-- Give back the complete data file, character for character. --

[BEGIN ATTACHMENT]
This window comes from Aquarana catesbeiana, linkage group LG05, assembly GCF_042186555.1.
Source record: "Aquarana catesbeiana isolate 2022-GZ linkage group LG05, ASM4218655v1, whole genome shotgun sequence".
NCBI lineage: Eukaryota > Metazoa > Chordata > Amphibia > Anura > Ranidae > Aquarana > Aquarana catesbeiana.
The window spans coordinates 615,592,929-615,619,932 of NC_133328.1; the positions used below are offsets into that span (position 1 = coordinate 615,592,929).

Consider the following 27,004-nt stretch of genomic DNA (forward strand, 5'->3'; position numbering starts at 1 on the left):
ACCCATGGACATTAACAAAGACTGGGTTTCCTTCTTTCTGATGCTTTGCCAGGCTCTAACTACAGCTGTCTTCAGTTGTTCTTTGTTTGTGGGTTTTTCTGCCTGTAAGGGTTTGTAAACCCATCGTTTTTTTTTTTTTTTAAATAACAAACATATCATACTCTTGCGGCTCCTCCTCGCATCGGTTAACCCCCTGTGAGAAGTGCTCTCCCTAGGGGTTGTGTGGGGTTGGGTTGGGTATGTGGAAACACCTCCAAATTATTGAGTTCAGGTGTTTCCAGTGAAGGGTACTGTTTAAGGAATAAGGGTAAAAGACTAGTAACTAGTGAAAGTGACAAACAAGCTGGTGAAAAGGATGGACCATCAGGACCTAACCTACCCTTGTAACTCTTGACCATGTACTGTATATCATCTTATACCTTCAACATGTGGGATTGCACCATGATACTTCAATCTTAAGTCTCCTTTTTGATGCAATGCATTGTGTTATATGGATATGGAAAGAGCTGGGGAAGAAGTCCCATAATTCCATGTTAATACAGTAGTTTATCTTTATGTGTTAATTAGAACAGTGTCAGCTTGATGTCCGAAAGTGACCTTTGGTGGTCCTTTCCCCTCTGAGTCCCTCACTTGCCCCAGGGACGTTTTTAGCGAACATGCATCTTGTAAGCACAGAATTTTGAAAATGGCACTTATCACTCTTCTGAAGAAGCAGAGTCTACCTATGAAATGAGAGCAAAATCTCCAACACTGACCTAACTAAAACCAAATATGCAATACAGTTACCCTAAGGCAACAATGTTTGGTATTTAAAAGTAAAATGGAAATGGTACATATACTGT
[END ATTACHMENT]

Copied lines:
This window comes from Aquarana catesbeiana, linkage group LG05, assembly GCF_042186555.1.
Source record: "Aquarana catesbeiana isolate 2022-GZ linkage group LG05, ASM4218655v1, whole genome shotgun sequence".
NCBI lineage: Eukaryota > Metazoa > Chordata > Amphibia > Anura > Ranidae > Aquarana > Aquarana catesbeiana.
The window spans coordinates 615,592,929-615,619,932 of NC_133328.1; the positions used below are offsets into that span (position 1 = coordinate 615,592,929).

Consider the following 27,004-nt stretch of genomic DNA (forward strand, 5'->3'; position numbering starts at 1 on the left):
ACCCATGGACATTAACAAAGACTGGGTTTCCTTCTTTCTGATGCTTTGCCAGGCTCTAACTACAGCTGTCTTCAGTTGTTCTTTGTTTGTGGGTTTTTCTGCCTGTAAGGGTTTGTAAACCCATCGTTTTTTTTTTTTTTTAAATAACAAACATATCATACTCTTGCGGCTCCTCCTCGCATCGGTTAACCCCCTGTGAGAAGTGCTCTCCCTAGGGGTTGTGTGGGGTTGGGTTGGGTATGTGGAAACACCTCCAAATTATTGAGTTCAGGTGTTTCCAGTGAAGGGTACTGTTTAAGGAATAAGGGTAAAAGACTAGTAACTAGTGAAAGTGACAAACAAGCTGGTGAAAAGGATGGACCATCAGGACCTAACCTACCCTTGTAACTCTTGACCATGTACTGTATATCATCTTATACCTTCAACATGTGGGATTGCACCATGATACTTCAATCTTAAGTCTCCTTTTTGATGCAATGCATTGTGTTATATGGATATGGAAAGAGCTGGGGAAGAAGTCCCATAATTCCATGTTAATACAGTAGTTTATCTTTATGTGTTAATTAGAACAGTGTCAGCTTGATGTCCGAAAGTGACCTTTGGTGGTCCTTTCCCCTCTGAGTCCCTCACTTGCCCCAGGGACGTTTTTAGCGAACATGCATCTTGTAAGCACAGAATTTTGAAAATGGCACTTATCACTCTTCTGAAGAAGCAGAGTCTACCTATGAAATGAGAGCAAAATCTCCAACACTGACCTAACTAAAACCAAATATGCAATACAGTTACCCTAAGGCAACAATGTTTGGTATTTAAAAGTAAAATGGAAATGGTACATATACTGT